Illinois is poised to become the first state in the Midwest to ban “ghost guns,” as Democrats respond to election-year pressure to curb violent crime and President Joe Biden wages a national war on the “do-it-yourself” firearms.
Holding up a ghost gun in the White House Rose Garden on Monday and warning that “anyone” can make a gun, Biden said “a domestic abuser can go from a gun kit to a gun in as little as 30 minutes.”
Sitting in the audience was Chicago Police Supt. David Brown, whose department is fighting its own battle against the easy-to-assemble but hard-to-trace firearms.
Biden and the U.S Justice Department announced a rule that makes it illegal for businesses to manufacture the gun kits without a serial number and for licensed gun dealers to sell them without a background check.
The federal action comes just days after Illinois Democrats — with no GOP votes — passed legislation to outlaw ghost guns in the waning hours of the legislative session late last week.
The Illinois measure — which was sponsored by state Sen. Jacqueline Collins, D-Chicago, and State Rep. Kam Buckner, D-Chicago — requires all firearms, including 3D printed guns, to have serial numbers, which would effectively ban ghost guns. It’s the lack of those identifying numbers that have made the guns undetectable.
Felons who can’t legally buy firearms have gravitated to ghost guns, according to police officials across the country — including in Illinois.
In Chicago, 72 ghost guns were recovered by Chicago police officers in 2019. That rose to 130 ghost guns in 2020 and 458 last year. So far this year, officers have recovered at least 166 of the guns, according to police figures obtained by the Chicago Sun-Times.
By comparison, Chicago Police recovered more than 12,000 guns of all types last year, including some that were gathered during gun turn-ins, police officials say.
In January, Brown addressed the proliferation of ghost guns, saying his officers had recovered “two polymer molds that could produce 80 guns.”
“Imagine if these guns had hit the streets of Chicago,” Chicago’s top cop said in a tweet.
Under the Illinois bill, people who own ghost gun kits would have to get them stamped with serial numbers within 180 days of the effective date of the law, and anyone with a firearm or gun kit without a serial number found in violation of the law would be guilty of a Class A misdemeanor for a first violation. A second violation would be a Class 3 felony.
That measure, on its way to Gov. J.B. Pritzker’s desk, was supported by Cook County Sheriff Tom Dart and national gun safety groups.
The bill passed the state Senate 31-19 late Friday and 66-36 in the House hours later, with all Republicans lawmakers who were present in both chambers voting against it or not voting at all.
Illinois House Republican Leader Jim Durkin was one of six GOP House members who did not vote. A spokesperson said Republicans voted no over “concerns about constitutionality.”
Illinois State Rifle Association executive director Richard Pearson told the Sun-Times the legislation left “some gaps” and was unnecessary. He said he wouldn’t rule out a future lawsuit about the bill.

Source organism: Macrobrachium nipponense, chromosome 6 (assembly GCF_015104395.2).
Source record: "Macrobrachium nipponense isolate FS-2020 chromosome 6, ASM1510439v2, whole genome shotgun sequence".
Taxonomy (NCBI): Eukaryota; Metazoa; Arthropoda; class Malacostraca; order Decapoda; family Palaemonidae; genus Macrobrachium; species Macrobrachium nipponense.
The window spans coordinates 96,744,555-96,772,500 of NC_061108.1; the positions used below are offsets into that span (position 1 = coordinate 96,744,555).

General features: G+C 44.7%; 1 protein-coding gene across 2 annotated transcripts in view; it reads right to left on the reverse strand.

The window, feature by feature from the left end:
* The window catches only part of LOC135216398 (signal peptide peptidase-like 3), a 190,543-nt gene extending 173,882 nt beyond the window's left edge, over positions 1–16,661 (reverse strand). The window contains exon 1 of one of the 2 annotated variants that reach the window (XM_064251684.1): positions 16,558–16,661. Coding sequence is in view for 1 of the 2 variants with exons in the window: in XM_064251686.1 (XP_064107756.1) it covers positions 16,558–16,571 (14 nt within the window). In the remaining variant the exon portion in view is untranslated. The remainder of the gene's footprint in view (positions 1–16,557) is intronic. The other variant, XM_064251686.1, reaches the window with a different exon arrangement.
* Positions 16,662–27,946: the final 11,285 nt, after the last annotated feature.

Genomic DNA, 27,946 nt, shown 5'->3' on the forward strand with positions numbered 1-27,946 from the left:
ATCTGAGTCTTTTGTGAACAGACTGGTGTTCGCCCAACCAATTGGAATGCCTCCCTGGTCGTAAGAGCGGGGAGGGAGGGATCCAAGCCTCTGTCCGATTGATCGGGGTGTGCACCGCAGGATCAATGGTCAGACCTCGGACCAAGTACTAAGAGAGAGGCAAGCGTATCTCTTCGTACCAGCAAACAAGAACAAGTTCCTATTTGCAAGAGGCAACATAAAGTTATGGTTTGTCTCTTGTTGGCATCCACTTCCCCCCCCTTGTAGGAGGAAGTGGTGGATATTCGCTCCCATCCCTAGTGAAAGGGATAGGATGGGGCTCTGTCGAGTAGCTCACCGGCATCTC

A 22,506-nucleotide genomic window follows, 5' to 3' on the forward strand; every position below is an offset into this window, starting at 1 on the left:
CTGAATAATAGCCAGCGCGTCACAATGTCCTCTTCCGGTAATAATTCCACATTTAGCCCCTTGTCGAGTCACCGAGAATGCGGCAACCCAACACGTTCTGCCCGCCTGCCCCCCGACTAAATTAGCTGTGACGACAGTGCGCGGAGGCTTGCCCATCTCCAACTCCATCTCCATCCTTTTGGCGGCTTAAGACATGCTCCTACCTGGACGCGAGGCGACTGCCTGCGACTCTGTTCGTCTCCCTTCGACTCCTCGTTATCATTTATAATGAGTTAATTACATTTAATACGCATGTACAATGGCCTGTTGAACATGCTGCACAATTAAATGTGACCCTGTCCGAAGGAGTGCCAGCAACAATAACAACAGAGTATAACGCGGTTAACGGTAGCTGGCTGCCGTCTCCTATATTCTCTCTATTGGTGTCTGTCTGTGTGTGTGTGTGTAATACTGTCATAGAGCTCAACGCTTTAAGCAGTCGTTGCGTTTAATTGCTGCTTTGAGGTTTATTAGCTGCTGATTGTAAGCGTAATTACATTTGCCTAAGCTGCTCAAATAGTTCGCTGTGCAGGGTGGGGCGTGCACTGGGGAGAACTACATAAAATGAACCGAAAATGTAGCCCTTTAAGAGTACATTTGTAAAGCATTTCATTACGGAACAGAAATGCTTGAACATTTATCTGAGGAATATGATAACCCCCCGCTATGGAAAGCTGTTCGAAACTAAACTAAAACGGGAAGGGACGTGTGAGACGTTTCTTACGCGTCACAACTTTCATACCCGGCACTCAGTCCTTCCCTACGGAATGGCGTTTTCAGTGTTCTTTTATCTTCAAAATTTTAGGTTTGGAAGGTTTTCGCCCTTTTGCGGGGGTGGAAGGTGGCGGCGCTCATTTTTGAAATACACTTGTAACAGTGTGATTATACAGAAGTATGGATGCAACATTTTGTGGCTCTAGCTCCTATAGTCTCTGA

“It’s a political bill. That’s what that is, but it’ll get lots of law-abiding citizens in trouble,” Pearson said. “You think the gangbangers care if they get arrested for having those guns? They let them go anyway.”
Democrats are under fire during a heated midterm election year in which Republicans are blaming the majority party for rising crime during the pandemic and what the GOP considers too lenient sentencing options.
Pritzker was under considerable pressure to pass crime-fighting legislation during the shortened legislative session as his GOP rivals blame his policies for an uptick in violence.
The state Senate sponsor of the bill, Collins is running in a crowded primary race to replace retiring U.S. Rep. Bobby Rush, D-Ill, and House sponsor Buckner is considering a run for Chicago mayor.
While other states have banned ghost guns, Illinois would become the only Midwest state to do so.
In Maryland, Republican Gov. Larry Hogan decided not to veto a ghost gun measure last week, making the East Coast state the 11th in the nation to enact a law that addresses the do-it-yourself guns.
Other cities also have seen a rise in ghost guns. In San Diego, for instance, the police department recovered about 400 ghost guns in the first 10 months of 2021, about double the total of all of 2020, according to a New York Times report.
About 10,000 ghost guns were recovered by law-enforcement agencies across the country in 2019, according to a U.S. Bureau of Alcohol, Tobacco, Firearms and Explosives affidavit for a warrant to search a Nevada company that was selling gun-kit components.
And last year, about 20,000 suspected ghost guns were recovered by law enforcement agencies in criminal investigations — a ten-fold increase from 2016, according to a White House statement issued Monday.
The Justice Department’s final rule bans the business of manufacturing what the White House called the most accessible ghost guns — “buy build shoot” kits that can be found online or a store without a background check. The rule qualifies the kits as firearms under the Gun Control Act and the manufacturers of the kits must become licensed and include serial numbers on the kits’ frame or receivers, the White House said.
The new Justice Department rule also will prohibit licensed gun dealers from destroying purchase records after 20 years, which they were previously allowed to do.
In his March 1 State of the Union address, Biden said, “I will keep doing everything in my power to crack down on gun trafficking and ghost guns you can buy online and make at home.”
Last month, the National Rifle Association bashed the proposed ghost-gun rule, tweeting that it would “do nothing to address violent crime while further burdening law-abiding gun owners and the lawful firearm industry with overbroad regulations.”